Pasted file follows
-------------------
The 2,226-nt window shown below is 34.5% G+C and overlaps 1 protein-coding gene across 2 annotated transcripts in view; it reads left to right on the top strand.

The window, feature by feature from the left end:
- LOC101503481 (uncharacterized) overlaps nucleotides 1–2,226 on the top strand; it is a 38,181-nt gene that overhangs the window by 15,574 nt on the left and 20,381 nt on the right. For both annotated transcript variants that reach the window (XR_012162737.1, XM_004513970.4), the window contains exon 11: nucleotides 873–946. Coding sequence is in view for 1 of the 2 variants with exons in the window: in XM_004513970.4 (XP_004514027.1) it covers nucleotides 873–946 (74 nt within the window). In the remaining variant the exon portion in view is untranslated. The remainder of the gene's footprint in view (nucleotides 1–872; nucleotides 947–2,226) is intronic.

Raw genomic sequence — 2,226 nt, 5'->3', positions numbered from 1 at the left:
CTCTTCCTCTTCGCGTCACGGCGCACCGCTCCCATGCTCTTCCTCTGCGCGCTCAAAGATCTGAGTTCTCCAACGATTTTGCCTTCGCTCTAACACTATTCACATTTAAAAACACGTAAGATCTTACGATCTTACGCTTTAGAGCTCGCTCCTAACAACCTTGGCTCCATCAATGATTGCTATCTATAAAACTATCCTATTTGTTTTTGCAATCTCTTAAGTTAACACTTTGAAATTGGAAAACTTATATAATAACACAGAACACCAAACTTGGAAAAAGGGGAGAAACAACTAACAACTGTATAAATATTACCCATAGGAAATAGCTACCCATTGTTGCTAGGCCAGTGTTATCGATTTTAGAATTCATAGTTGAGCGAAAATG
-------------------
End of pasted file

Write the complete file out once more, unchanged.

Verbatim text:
The 2,226-nt window shown below is 34.5% G+C and overlaps 1 protein-coding gene across 2 annotated transcripts in view; it reads left to right on the top strand.

The window, feature by feature from the left end:
- LOC101503481 (uncharacterized) overlaps nucleotides 1–2,226 on the top strand; it is a 38,181-nt gene that overhangs the window by 15,574 nt on the left and 20,381 nt on the right. For both annotated transcript variants that reach the window (XR_012162737.1, XM_004513970.4), the window contains exon 11: nucleotides 873–946. Coding sequence is in view for 1 of the 2 variants with exons in the window: in XM_004513970.4 (XP_004514027.1) it covers nucleotides 873–946 (74 nt within the window). In the remaining variant the exon portion in view is untranslated. The remainder of the gene's footprint in view (nucleotides 1–872; nucleotides 947–2,226) is intronic.

Raw genomic sequence — 2,226 nt, 5'->3', positions numbered from 1 at the left:
CTCTTCCTCTTCGCGTCACGGCGCACCGCTCCCATGCTCTTCCTCTGCGCGCTCAAAGATCTGAGTTCTCCAACGATTTTGCCTTCGCTCTAACACTATTCACATTTAAAAACACGTAAGATCTTACGATCTTACGCTTTAGAGCTCGCTCCTAACAACCTTGGCTCCATCAATGATTGCTATCTATAAAACTATCCTATTTGTTTTTGCAATCTCTTAAGTTAACACTTTGAAATTGGAAAACTTATATAATAACACAGAACACCAAACTTGGAAAAAGGGGAGAAACAACTAACAACTGTATAAATATTACCCATAGGAAATAGCTACCCATTGTTGCTAGGCCAGTGTTATCGATTTTAGAATTCATAGTTGAGCGAAAATG